Dr Mike Esbester, senior lecturer in history at Portsmouth, has written the following blog telling the story of the death, in July 1914, of a teenager working for the Caledonian Railway Company. Mike’s research focuses on the cultural history of safety, risk and accident prevention in the nineteenth and twentieth centuries.
Volunteers working on the ‘Railway Work, Life & Death’ project have uncovered the stories of nearly 4,000 individuals who were either injured or killed whilst working on Britain’s railways between January 1911 and June 1915. Amongst the casualties was 16-year old James Beck, a ‘wagon greaser’ (someone responsible for ensuring the axle boxes of freight wagons were topped up with greaser, to make the wheels turn smoothly) for the Caledonian Railway Company. On 16 July 1914, Beck was walking between two railway lines near Shawfield (in Glasgow) when he was hit by a train and killed. His case was later used as a warning to others in the Caledonian Railway’s 1921 accident prevention publication ‘The Vigilance Booklet’, from which the images here are taken.
The investigation attributed the accident to ‘want of care on the part of Beck, who, I am assured, had been specially warned to beware of trains’ when he was walking between the lines – though notably he hadn’t been told not to walk between the lines and to find a safer way to do his work. This was just one of 125 cases featured in the accident reports for the 3 months between July and September 1914, itself a small fraction of the total numbers killed or injured.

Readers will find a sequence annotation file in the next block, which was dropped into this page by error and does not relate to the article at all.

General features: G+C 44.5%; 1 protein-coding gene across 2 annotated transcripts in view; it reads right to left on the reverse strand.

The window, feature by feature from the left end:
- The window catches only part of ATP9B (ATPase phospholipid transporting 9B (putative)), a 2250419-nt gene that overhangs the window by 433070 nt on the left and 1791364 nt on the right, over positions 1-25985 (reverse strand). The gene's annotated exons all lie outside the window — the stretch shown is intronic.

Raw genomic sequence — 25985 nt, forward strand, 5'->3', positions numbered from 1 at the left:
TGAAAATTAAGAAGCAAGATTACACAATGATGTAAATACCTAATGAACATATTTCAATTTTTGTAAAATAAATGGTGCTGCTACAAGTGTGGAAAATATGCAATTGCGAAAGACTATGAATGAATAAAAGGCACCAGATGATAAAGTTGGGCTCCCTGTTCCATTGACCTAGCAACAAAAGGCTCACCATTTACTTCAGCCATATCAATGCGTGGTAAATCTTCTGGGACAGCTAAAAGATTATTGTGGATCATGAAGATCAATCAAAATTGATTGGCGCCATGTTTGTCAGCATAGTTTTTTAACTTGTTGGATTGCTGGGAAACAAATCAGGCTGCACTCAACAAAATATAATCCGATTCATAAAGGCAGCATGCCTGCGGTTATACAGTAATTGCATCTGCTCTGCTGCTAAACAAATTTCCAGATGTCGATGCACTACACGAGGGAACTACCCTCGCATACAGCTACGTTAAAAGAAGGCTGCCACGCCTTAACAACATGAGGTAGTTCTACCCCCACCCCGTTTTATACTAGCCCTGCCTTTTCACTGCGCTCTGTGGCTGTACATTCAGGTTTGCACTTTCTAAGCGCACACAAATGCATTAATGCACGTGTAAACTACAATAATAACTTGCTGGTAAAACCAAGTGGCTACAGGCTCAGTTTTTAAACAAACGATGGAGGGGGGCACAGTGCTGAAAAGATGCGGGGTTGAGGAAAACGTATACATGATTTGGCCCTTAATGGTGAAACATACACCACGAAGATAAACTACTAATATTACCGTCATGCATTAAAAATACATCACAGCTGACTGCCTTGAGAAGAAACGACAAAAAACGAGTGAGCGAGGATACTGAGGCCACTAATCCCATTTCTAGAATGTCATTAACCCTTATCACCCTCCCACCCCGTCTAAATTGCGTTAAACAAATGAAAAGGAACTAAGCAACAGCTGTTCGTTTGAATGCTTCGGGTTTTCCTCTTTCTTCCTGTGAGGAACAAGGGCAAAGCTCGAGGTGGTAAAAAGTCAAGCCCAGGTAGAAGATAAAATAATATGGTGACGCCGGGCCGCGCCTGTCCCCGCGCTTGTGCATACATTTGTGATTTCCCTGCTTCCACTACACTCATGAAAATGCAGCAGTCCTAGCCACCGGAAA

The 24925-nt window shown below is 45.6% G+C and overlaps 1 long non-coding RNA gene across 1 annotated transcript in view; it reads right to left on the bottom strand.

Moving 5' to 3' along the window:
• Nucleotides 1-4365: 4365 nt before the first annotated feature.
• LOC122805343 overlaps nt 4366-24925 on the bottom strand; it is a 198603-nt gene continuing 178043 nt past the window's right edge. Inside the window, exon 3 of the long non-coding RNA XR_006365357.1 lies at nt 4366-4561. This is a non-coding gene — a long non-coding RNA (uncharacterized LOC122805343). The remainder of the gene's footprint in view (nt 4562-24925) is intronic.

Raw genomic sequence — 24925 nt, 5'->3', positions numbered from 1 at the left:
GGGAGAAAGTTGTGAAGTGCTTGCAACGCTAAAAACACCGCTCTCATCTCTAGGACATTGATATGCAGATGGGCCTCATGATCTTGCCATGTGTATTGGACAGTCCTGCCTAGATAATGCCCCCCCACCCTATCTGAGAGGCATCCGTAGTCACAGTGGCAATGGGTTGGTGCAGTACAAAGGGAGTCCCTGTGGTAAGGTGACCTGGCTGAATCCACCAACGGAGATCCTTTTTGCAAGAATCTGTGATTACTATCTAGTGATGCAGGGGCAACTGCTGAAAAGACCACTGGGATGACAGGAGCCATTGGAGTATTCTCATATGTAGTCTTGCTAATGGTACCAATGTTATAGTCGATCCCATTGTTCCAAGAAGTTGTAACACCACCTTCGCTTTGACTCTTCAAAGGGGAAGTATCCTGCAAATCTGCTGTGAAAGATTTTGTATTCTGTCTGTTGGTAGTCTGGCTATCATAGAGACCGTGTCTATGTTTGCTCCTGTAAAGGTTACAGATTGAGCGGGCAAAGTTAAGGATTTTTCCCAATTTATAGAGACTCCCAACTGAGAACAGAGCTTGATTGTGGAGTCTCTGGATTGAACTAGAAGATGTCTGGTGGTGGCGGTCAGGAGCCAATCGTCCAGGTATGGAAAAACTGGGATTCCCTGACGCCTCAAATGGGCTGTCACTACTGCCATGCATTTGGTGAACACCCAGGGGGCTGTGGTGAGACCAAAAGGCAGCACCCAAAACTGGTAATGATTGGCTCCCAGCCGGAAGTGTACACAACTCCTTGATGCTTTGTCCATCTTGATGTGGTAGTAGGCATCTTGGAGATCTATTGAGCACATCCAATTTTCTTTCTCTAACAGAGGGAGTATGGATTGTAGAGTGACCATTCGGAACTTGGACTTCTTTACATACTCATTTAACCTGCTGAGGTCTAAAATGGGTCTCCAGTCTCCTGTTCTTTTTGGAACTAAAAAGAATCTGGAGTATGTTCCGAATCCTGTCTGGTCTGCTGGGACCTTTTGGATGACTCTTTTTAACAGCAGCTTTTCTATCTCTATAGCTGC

The volunteers were based at the National Railway Museum, York, the partner institution working on the project with the History team’s Mike Esbester. Between them, the volunteers put in over 1,000 hours of time, cataloguing what happened, to whom and why, for 3,913 railway worker accidents. All of the details were contained in a series of official investigations undertaken by state inspectors between 1911 and 1915 but which aren’t easily accessible by the public. As a result of this project, people will be able to find out much more about what work on the railways was like – including how dangerous it was. We’re working on getting all of the details into a single searchable format at the moment – as soon as it’s ready we will get it up on the project website (www.railwayaccidents.port.ac.uk) with further stories emerging as we go along.
All images used by kind permission of the author.